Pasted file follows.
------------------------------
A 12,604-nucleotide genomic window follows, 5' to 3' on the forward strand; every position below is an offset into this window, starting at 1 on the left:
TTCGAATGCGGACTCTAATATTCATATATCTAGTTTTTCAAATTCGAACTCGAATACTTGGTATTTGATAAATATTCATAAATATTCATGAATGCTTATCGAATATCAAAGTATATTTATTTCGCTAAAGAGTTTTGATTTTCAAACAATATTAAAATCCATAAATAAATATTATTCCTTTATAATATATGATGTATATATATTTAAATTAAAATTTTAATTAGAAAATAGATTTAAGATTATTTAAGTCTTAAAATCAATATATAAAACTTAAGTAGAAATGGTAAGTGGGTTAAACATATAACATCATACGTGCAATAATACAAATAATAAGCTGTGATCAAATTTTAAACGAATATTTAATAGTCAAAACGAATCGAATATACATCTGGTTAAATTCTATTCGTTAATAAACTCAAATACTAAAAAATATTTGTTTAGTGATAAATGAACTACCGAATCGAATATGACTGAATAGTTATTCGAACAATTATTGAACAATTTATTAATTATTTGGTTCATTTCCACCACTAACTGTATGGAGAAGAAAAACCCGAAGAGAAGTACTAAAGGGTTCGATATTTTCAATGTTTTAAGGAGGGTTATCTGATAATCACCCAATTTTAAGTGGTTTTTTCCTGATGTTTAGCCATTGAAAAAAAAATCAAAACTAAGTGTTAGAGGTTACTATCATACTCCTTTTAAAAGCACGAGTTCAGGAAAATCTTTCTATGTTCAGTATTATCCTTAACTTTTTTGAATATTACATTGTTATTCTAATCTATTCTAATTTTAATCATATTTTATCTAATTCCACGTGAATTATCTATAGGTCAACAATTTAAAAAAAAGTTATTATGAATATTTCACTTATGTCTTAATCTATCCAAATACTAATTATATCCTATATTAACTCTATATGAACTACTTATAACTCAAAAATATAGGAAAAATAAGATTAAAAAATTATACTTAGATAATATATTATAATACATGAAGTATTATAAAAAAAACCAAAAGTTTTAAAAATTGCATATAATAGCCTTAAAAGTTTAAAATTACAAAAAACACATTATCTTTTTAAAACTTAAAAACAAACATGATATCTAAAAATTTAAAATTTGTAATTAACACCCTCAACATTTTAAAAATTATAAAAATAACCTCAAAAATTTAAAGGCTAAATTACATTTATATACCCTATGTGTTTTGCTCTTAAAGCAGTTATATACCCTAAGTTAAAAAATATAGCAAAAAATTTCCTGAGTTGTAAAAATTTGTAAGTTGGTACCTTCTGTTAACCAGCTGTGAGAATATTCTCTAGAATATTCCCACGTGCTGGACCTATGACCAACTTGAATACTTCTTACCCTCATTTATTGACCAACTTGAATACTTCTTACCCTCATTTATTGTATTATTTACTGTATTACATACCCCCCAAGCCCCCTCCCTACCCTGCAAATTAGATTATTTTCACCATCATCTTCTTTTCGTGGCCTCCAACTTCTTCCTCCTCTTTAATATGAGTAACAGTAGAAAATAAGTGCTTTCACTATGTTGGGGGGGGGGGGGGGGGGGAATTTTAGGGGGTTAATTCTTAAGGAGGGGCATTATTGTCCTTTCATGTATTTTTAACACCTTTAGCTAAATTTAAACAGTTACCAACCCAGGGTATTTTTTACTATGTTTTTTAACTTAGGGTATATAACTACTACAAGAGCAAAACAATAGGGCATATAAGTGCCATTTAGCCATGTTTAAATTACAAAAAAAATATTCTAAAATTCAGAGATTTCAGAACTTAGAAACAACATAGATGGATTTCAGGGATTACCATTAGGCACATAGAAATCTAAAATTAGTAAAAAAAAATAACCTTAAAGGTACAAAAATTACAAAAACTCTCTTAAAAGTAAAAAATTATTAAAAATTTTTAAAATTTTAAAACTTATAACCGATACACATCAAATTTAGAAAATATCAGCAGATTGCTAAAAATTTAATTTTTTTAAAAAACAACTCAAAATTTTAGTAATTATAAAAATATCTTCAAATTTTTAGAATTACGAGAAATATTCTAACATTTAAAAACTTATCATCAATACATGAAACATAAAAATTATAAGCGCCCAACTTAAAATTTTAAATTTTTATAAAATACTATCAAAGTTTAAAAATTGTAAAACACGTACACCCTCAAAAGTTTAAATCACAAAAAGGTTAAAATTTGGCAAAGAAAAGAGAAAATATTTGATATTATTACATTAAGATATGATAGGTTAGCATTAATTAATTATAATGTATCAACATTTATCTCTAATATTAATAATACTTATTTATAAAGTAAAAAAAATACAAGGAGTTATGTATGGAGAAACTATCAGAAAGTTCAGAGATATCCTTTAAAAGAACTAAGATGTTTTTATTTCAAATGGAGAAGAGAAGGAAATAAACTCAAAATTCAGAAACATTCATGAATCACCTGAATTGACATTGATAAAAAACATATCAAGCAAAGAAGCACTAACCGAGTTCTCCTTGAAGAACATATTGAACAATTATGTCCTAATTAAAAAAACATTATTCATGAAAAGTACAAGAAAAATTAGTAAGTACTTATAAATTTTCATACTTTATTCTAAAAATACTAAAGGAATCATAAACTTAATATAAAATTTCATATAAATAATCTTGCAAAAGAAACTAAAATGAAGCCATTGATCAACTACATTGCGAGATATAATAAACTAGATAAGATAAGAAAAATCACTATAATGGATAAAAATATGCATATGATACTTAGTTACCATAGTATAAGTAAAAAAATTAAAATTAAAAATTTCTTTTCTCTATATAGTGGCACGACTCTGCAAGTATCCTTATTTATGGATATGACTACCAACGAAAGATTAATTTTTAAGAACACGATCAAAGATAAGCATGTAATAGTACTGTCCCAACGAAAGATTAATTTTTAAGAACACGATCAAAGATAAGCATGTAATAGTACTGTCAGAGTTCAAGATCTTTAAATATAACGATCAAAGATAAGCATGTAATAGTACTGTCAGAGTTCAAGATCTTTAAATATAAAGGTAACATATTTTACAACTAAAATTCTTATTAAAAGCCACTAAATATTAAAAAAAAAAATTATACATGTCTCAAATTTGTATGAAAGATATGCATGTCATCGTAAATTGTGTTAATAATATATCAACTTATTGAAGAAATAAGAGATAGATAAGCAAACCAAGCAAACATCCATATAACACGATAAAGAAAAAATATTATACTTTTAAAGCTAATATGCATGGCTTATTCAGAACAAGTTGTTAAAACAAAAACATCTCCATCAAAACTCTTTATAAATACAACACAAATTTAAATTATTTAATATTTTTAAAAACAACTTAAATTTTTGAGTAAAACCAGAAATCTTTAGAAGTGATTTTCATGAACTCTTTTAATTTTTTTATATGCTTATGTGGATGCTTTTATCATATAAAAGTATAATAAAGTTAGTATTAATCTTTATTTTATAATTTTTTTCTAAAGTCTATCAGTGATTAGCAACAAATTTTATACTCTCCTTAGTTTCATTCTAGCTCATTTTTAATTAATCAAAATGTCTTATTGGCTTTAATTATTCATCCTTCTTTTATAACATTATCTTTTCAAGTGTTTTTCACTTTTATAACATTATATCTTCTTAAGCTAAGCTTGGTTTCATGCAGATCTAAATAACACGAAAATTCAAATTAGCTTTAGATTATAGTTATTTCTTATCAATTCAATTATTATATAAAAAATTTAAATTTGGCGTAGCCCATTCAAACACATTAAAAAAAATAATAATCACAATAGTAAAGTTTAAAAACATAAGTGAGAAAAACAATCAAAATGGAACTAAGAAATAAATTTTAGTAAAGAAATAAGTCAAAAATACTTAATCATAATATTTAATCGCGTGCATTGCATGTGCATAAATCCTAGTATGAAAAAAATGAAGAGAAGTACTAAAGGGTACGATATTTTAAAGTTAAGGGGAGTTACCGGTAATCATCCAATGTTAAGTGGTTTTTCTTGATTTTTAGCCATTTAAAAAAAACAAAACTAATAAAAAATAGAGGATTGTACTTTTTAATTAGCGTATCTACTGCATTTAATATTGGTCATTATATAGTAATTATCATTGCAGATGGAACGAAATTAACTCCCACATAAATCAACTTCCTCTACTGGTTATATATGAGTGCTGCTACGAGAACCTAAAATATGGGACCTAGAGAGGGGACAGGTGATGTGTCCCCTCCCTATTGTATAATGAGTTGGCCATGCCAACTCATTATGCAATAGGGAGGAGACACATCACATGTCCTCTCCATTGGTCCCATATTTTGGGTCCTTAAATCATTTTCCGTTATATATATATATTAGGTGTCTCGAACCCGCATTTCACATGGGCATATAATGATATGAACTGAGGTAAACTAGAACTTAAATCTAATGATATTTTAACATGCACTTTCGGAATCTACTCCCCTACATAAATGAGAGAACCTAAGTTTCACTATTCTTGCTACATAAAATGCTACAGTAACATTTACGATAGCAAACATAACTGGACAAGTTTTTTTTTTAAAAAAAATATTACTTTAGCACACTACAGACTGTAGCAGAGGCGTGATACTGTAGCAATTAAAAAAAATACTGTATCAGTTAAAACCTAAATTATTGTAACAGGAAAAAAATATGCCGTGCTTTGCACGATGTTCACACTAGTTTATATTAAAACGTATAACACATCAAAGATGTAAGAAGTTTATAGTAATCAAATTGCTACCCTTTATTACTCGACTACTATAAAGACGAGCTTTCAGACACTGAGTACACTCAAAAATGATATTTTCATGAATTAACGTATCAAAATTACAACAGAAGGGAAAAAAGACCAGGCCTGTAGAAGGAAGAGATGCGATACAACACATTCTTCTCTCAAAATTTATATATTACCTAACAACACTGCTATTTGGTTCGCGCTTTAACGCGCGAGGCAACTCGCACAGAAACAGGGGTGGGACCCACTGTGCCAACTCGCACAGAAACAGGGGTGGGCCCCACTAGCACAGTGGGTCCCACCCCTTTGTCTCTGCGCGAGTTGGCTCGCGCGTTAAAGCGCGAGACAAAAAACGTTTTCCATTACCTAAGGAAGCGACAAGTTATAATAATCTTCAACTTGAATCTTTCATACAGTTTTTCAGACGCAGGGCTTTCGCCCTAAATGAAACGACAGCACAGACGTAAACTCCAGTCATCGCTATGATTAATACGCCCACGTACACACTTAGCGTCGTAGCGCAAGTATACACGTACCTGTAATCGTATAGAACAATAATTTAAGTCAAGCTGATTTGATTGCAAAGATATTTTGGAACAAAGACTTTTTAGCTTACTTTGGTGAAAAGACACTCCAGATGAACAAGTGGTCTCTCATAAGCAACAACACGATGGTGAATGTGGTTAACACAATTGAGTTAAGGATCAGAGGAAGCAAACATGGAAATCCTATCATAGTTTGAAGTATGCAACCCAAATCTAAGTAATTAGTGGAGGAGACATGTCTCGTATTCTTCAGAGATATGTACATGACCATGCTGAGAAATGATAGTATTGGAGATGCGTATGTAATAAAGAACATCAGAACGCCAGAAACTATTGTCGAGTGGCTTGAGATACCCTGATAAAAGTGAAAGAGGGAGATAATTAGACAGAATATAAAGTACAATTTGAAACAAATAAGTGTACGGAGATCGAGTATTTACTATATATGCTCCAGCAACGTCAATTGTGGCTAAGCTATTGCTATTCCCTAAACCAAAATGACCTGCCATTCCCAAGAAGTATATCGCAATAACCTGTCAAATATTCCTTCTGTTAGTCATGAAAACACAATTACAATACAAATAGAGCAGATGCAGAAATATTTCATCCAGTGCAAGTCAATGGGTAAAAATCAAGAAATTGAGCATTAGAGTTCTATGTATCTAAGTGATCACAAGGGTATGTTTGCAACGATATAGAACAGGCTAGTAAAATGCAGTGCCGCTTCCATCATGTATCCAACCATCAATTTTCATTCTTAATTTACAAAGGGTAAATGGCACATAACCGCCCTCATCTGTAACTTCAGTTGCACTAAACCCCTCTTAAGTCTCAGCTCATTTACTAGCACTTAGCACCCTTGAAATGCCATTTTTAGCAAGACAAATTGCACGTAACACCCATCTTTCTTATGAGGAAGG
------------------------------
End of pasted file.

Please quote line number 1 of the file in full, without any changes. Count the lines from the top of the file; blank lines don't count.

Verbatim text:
A 12,604-nucleotide genomic window follows, 5' to 3' on the forward strand; every position below is an offset into this window, starting at 1 on the left: